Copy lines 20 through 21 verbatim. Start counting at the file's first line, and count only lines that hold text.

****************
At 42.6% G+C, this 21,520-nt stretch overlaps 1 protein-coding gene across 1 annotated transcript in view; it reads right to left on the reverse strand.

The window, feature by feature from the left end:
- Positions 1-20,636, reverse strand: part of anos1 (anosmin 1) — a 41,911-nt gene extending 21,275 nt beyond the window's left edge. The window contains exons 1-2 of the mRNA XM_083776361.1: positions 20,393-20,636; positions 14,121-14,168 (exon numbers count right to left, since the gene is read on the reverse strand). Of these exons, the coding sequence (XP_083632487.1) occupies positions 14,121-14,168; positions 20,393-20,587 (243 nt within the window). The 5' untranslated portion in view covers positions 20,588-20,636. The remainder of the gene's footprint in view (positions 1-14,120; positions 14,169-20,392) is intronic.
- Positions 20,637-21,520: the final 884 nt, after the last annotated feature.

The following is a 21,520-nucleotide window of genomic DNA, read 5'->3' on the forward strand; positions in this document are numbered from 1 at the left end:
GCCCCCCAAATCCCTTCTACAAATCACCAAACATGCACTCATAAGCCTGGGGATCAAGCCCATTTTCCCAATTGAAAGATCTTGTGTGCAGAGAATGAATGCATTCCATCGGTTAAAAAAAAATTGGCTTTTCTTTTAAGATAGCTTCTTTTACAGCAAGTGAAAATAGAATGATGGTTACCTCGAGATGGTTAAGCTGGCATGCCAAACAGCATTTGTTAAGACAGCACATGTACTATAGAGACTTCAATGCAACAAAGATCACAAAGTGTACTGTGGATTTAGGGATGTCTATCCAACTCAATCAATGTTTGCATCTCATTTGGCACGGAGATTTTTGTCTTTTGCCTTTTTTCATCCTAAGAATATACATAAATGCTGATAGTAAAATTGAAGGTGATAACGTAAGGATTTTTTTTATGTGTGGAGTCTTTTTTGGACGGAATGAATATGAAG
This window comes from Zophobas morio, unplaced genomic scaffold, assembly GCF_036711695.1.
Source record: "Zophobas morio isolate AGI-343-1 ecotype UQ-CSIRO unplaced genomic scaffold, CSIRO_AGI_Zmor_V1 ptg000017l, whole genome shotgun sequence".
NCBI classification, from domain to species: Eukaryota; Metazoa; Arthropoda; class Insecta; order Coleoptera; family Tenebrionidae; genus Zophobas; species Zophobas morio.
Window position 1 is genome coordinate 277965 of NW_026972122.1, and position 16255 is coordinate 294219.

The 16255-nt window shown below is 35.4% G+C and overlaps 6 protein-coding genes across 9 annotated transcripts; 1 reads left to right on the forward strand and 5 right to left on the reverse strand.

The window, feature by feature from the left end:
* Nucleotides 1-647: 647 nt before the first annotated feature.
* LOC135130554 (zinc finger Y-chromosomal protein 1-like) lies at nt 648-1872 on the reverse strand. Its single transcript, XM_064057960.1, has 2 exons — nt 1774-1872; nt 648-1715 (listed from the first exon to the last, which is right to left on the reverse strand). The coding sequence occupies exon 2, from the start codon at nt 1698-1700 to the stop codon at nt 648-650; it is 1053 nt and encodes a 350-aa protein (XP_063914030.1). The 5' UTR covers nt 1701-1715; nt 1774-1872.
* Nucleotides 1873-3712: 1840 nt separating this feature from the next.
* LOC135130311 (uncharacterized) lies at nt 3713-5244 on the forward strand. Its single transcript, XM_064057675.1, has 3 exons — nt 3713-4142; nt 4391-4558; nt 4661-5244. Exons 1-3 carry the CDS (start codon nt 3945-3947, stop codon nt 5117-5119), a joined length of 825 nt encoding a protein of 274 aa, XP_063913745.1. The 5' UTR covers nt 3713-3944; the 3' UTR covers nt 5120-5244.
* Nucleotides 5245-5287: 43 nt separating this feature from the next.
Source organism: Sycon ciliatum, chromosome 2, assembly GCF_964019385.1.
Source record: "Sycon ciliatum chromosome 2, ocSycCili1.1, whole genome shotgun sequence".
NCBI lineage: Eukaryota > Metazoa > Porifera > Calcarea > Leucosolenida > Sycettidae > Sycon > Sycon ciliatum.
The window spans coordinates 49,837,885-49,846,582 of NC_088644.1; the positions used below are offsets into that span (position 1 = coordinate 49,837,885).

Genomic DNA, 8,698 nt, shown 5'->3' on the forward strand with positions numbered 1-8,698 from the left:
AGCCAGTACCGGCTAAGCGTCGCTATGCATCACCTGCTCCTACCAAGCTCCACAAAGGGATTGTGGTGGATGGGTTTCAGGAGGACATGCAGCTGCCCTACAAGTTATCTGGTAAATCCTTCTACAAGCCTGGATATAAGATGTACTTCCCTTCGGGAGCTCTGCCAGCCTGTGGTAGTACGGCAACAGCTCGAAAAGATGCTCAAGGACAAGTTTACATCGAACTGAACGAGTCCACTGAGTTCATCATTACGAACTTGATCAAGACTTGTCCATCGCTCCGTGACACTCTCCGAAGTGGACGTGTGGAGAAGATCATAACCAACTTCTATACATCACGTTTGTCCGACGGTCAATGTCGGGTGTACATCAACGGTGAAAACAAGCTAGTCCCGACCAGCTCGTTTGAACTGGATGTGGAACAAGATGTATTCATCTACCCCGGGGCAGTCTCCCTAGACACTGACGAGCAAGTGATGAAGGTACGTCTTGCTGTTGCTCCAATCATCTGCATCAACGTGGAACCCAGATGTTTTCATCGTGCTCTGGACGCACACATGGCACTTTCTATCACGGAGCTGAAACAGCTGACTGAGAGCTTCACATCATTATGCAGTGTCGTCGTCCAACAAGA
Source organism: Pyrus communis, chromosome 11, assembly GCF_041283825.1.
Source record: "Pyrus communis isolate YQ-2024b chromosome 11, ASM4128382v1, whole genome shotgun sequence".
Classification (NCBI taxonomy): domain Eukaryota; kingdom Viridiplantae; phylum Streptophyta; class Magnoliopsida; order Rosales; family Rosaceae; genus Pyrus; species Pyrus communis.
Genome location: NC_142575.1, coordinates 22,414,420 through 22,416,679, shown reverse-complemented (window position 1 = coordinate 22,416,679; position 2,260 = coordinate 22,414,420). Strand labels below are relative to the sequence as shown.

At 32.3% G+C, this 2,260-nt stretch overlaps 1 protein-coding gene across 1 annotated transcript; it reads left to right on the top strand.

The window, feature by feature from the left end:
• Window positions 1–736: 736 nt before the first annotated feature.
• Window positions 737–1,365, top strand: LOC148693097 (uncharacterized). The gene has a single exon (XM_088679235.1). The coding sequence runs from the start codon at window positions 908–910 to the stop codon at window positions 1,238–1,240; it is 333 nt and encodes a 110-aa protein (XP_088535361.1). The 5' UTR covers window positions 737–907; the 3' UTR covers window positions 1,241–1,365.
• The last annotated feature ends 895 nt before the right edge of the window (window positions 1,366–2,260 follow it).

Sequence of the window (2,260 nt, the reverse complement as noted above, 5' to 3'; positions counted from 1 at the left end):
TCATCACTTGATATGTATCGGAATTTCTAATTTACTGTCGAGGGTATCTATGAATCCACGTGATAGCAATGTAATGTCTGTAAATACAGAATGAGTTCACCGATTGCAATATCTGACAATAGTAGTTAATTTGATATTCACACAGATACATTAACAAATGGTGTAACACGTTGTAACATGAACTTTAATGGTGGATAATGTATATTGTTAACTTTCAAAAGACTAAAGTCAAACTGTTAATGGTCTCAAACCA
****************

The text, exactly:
NCBI lineage: Eukaryota > Metazoa > Porifera > Calcarea > Leucosolenida > Sycettidae > Sycon > Sycon ciliatum.
The window spans coordinates 49,837,885-49,846,582 of NC_088644.1; the positions used below are offsets into that span (position 1 = coordinate 49,837,885).